In the late 1920s and throughout the 1930s, luxury automobile manufacturers became embroiled in a multi-cylinder engine war. Twelve and sixteen cylinders started to become the benchmark for high-end vehicles. Packard, Lincoln, Pierce Arrow, and especially Cadillac were the leaders of this so-called war in America, while overseas companies such as Maybach and Hispano-Suiza jumped on board with the idea. Rolls-Royce was left behind, with only the six-cylinder Phantom I and II representing Henry Royce’s ultimate luxury cars. Royce started designing an all-new V12 engine and chassis in the early 1930s, but passed away in 1933 before he could see the completion of his work. In 1934 the Phantom III was completed. Dubbed “Spectre”, the Phantom III had an obligatory V12 engine with dual ignition displacing 7,340 cc, coupled to a four-speed gearbox. Horsepower was not released, but the 51 RAC rated horsepower engine was speculated to have between 170 to 200. Independent front suspension, a first for Rolls-Royce, was fitted to the chassis along with hydraulically adjustable shock absorbers and an on-board jacking system. The combination of engine and chassis weighed in at 4,050 pounds, and equipped with coachwork could be propelled to speeds of 90 to 100 miles per hour. Priced at 1,850 British Pounds (roughly $10,000), just 719 chassis were produced throughout 1939.
This particular chassis, 3DL120, was completed and delivered to the coachbuilder Hooper in October of 1938. Hooper built a wonderful sedanca de ville for the chassis that would be used by Rolls-Royce at their display for the 1939 Brussels, Amsterdam, and Geneva Motor shows, gathering many accolades. It then was displayed at the 1939 World’s Fair in New York, but not before returning to London to be fitted with gauges and lights suitable for the American market. Inskip of New York took delivery of the car, and after the World’s Fair sold it to Mr. Oscar Greenwald of Milwaukee, Wisconsin in November of 1939. Mr. Greenwald passed away in 1941, leaving the Phantom III with his widow.
Mr. Louis Ritter of New York City was in need of a new chassis to be the basis of his next show car, but no bare chassis were available during wartime. He was forced to purchase a completed car solely for the chassis. He acquired the car from Mrs. Greenwald in 1942, and 3DL120 started a new, completely different chapter in its history. Ritter was a flamboyant person who seemed to subscribe to the ‘flavor of the month” in all aspects of his life, be it businesses, wives, or cars. He was most famous as founding Ritter Brothers, the famous NYC furrier. He retired from that business in 1944, and shifted into real estate, buying and selling hotels. At one point in his life, Ritter had interests in the Weylin, Paramount, and La Guardia hotels, the latter he built at the airport of the same name. He also purchased the entire south end of Key Biscayne, Florida, and sold it off sometime later. He had been married to several women, including the actress Carroll Baker.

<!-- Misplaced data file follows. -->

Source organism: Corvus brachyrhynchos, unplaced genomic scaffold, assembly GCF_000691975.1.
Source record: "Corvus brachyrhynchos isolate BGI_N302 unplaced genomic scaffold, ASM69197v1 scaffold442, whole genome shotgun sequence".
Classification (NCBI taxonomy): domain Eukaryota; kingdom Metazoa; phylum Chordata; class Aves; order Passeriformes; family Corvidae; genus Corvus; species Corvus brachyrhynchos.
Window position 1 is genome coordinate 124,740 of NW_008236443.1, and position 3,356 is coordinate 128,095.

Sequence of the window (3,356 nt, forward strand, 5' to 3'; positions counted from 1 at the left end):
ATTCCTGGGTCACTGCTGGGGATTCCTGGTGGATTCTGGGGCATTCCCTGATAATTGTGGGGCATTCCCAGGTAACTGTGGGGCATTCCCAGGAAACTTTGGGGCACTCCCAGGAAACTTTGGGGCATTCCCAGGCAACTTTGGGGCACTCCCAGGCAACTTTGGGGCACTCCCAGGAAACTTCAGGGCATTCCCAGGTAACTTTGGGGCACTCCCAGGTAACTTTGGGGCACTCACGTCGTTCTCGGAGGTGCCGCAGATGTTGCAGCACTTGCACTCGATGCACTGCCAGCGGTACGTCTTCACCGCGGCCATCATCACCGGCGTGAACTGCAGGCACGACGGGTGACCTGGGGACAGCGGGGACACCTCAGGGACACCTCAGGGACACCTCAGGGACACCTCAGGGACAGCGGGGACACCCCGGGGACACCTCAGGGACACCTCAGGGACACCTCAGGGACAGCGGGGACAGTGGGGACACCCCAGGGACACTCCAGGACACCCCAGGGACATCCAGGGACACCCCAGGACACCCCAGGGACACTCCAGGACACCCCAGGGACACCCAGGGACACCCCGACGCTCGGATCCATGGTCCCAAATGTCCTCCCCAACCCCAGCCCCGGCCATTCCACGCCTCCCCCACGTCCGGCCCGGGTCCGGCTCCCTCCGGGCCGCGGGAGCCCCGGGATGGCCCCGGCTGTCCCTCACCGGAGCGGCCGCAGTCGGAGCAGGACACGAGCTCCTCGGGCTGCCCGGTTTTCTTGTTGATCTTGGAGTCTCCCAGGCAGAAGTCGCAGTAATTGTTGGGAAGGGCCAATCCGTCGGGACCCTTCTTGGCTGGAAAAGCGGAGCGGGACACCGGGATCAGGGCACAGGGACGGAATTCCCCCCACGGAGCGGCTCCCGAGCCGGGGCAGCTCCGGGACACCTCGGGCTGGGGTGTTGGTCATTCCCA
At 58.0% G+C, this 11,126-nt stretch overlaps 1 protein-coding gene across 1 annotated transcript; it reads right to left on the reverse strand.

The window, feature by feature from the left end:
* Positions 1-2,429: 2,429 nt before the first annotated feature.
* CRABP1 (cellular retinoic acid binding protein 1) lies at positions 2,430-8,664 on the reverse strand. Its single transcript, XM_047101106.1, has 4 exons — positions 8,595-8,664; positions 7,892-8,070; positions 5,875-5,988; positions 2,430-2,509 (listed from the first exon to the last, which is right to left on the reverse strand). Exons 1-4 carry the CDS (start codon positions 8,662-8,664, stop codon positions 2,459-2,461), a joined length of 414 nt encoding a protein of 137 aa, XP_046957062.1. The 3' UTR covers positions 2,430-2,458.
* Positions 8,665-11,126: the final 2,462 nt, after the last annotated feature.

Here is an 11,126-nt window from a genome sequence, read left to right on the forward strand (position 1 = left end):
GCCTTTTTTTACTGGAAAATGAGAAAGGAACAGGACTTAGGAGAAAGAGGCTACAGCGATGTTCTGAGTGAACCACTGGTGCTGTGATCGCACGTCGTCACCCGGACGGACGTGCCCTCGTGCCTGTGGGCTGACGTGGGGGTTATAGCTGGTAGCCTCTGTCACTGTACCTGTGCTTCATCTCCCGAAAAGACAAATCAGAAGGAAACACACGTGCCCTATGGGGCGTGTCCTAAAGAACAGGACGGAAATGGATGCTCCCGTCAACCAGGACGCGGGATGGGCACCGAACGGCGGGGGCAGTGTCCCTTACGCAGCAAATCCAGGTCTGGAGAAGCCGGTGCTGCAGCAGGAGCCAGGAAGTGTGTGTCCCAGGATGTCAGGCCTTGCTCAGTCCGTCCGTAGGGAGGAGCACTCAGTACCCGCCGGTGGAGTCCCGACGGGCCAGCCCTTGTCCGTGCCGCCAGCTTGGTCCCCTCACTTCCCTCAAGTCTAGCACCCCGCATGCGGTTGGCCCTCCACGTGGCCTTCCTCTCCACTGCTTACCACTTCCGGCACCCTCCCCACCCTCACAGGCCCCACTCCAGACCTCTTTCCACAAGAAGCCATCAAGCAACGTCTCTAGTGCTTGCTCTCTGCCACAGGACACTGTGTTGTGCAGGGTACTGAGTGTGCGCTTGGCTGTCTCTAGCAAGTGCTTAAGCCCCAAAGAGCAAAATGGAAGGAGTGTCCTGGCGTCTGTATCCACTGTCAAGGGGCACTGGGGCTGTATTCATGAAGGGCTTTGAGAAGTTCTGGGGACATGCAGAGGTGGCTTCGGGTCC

Louis Ritter’s affection for automobiles was no exception. Ritter enjoyed outrageous, custom-built cars that were to compete in the Paris Salons. Roger Barlow once wrote in his Autoweek Escape Road column detailing Ritter’s escapades with a pair of Saoutchik bodied cars, namely a Cadillac and a Talbot-Lago. It seemed that once a car was completed he would tire of his new possessions, and sell them off within a month or so.
3DL120 had become Ritter’s latest purchases, but the Hooper body was not extravagant enough for him. The Hooper body was removed, and the chassis was shipped off to Paris and delivered to the carrossier of Henri Labourdette. Labourdette was most famous for building skiff bodies for automobiles, and had a reputation for pushing designs to the extreme. Caution was thrown to the wind with a new execution, obliterating everything that would identify it as a Rolls-Royce. Labourdette had experimented with aerodynamics using Delages and other cars, and what would be his last creation, developed a swooping open body for the chassis at a cost of $44,000! The traditional Rolls-Royce radiator was cloaked behind a new streamlined grille, which complemented the enormous aerodynamic front fenders housing hidden headlights. The design carried to the rear, culminating into Labourdette’s signature skiff or boat-tail design. One of the cars most famous features, however, is the ‘Vutotal’ windscreen. Invented by Joseph Vigroux and patented together with Labourdette, the system afforded a completely unobstructed view without any form of support other than the thick piece of glass itself. Chrome was used sparingly, with Labourdette opting to use gold-plating and large spears of brass, most of which were leaded into the body itself. The only items to distinguish the car as a Rolls-Royce was the instrument cluster and a pair of custom Rolls-Royce cloisonné inset into the doors. The car was completed in 1947, shown at the Paris Concours, and then delivered to Ritter in NYC. It is rumored that Ritter threw a huge party at the Waldorf-Astoria Hotel, complete with 80 chorus girls, in honor of his newest acquisition!
In typical Ritter fashion, the car was listed for sale by October of 1948. The advertisement in the New York Times had a price of $20,000, and the car had only gone a total of 8,000 miles. Louis Ritter passed away in 1959 at the age of 59 while vacationing in France.